DUBLIN, Ireland - The Irish government is getting behind efforts to prerserve the Curlew, one of Ireland’s most beloved birds.
Conservation of the Curlew has become a priority as there has seen a 97% decline in population since the 1980s, according to a recent national study into native species.
Sunday is World Curlew Day – a celebration of the species worldwide and to mark the occasion a special Curlew Day flag is being flown at County Council and school buildings in the most important areas for Curlew across Ireland, to raise awareness of the bird’s vulnerability and how people can help in the effort to save this creature and its habitat.
The Curlew Conservation Programme, led by Dr. Barry O’Donoghue of the Department’s National Parks and Wildlife Service, was set up in 2017 and has recently stepped up its efforts. A 21 member team of contractors were trained earlier this year and have now begun a programme of work throughout the country in conjunction with farmers, land-owners and communities to prevent the extinction of the Curlew.
Members of the public are asked to assist the National Parks and Wildlife Service in their efforts by being alert to the sound and sightings of the Curlew and reporting any positive observations to the organisation.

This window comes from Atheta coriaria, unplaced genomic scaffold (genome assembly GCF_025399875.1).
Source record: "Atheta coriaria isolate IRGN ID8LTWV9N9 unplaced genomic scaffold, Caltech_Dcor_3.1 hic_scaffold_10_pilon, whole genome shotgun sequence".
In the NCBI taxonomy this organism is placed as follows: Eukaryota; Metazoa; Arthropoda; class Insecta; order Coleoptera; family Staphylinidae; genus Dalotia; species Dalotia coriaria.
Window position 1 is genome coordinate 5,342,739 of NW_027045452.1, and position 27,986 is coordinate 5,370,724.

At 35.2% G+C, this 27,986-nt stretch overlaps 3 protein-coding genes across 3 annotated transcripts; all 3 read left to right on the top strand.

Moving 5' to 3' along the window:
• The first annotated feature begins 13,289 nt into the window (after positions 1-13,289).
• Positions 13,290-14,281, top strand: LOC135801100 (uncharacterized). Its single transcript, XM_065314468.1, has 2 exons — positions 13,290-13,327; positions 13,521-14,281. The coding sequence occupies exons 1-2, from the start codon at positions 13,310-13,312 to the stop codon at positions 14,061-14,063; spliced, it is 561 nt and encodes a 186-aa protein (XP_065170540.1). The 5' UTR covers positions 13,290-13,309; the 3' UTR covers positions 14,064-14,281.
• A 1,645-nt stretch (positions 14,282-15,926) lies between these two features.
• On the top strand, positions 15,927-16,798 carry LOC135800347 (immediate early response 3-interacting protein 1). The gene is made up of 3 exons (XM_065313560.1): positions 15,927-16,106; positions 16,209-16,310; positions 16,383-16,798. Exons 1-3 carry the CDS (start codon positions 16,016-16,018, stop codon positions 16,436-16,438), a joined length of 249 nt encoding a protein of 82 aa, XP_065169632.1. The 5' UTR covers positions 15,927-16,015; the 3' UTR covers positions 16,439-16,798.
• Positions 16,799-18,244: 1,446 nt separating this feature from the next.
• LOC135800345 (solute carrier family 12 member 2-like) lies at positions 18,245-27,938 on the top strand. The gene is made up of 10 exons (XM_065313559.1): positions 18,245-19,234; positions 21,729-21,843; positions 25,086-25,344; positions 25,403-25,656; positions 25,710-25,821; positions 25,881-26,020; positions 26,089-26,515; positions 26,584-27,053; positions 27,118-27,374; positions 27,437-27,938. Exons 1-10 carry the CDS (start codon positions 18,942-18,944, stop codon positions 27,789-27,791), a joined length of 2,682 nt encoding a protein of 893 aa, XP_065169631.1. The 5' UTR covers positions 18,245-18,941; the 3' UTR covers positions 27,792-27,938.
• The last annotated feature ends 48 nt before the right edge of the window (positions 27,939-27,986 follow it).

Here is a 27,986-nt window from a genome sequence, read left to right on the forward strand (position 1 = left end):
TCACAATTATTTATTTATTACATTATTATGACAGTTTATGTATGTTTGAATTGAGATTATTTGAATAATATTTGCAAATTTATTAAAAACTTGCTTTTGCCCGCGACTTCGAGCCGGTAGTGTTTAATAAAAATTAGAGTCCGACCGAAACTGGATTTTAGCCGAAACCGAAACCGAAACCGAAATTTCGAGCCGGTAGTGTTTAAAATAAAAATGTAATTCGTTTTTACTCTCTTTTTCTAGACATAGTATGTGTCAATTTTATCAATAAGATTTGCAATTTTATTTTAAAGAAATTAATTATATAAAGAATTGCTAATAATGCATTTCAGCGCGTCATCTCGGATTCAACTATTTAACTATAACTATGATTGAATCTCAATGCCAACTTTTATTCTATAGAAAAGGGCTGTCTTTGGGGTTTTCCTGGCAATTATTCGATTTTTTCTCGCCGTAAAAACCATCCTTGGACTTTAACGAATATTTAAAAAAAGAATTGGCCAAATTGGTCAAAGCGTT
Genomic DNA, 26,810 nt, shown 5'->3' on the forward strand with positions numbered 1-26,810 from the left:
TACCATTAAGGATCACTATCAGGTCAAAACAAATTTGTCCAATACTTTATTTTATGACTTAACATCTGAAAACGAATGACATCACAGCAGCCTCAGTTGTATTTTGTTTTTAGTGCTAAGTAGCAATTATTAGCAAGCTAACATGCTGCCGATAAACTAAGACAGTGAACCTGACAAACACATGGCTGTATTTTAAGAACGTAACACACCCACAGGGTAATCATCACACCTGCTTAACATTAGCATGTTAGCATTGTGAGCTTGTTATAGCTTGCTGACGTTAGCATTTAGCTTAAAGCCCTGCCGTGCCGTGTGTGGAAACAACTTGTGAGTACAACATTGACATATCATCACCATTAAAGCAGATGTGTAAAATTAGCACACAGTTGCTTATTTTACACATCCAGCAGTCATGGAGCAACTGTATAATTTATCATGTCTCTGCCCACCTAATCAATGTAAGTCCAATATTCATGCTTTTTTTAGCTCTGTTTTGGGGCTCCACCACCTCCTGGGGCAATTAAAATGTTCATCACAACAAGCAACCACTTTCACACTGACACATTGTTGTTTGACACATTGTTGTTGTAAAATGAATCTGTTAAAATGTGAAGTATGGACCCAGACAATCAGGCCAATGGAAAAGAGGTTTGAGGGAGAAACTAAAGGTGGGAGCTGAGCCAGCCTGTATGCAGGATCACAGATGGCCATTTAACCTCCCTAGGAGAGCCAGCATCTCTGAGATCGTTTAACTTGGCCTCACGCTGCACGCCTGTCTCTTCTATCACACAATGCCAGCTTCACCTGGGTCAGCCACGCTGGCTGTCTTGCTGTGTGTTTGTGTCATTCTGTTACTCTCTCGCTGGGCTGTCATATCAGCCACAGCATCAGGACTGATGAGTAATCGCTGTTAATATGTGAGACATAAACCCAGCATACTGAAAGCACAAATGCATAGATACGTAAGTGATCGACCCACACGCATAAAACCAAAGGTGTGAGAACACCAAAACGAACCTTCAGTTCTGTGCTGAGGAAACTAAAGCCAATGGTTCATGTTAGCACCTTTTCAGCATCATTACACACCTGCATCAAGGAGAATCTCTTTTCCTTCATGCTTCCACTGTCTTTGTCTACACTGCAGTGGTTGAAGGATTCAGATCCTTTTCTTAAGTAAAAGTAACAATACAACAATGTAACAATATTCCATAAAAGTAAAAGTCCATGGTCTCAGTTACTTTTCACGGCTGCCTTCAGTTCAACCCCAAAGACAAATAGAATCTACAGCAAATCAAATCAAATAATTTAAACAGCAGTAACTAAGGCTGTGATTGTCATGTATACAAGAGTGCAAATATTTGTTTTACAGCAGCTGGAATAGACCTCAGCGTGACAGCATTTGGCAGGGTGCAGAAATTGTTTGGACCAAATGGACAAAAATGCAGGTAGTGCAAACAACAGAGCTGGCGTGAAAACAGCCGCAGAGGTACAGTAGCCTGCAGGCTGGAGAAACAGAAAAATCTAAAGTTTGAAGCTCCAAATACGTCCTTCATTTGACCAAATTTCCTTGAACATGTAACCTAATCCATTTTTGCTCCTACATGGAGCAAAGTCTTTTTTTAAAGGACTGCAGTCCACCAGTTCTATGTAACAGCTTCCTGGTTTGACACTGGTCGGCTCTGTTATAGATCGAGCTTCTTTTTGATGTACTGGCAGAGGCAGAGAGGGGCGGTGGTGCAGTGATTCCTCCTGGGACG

"We are in the third year of our Curlew Conservation Programme. It will now involve a significant regional effort in the field – to find and secure curlew nests, protect them from predators and monitor the outcomes," the Minister for Culture, Heritage and the Gaeltacht, Josepha Madigan said Saturday.
"It is one of Ireland’s best known and most loved birds; it is widely referenced in our rich literary heritage and Irish artists have drawn much inspiration from its very distinctive call down through the years. We must do what we can to protect it and I am heartened to hear of the support that is out there for this initative."
Dr. Barry O’Donoghue of the NPWS said "the beautiful bubbling call of the Curlew has always been a soundtrack to the Irish summer, but has sadly fallen silent across much of the countryside. To lose the Curlew would be like losing a big part of Ireland – like our music, our landscape or identity."
"We are working closely with landowners and local communities to help the last remaining Curlew rear their young", he added, " We have a dedicated and hardworking team engaged in parts of Kerry, Galway, Mayo, Roscommon, Leitrim, Longford, Monaghan and Donegal and we are supporting local community projects elsewhere."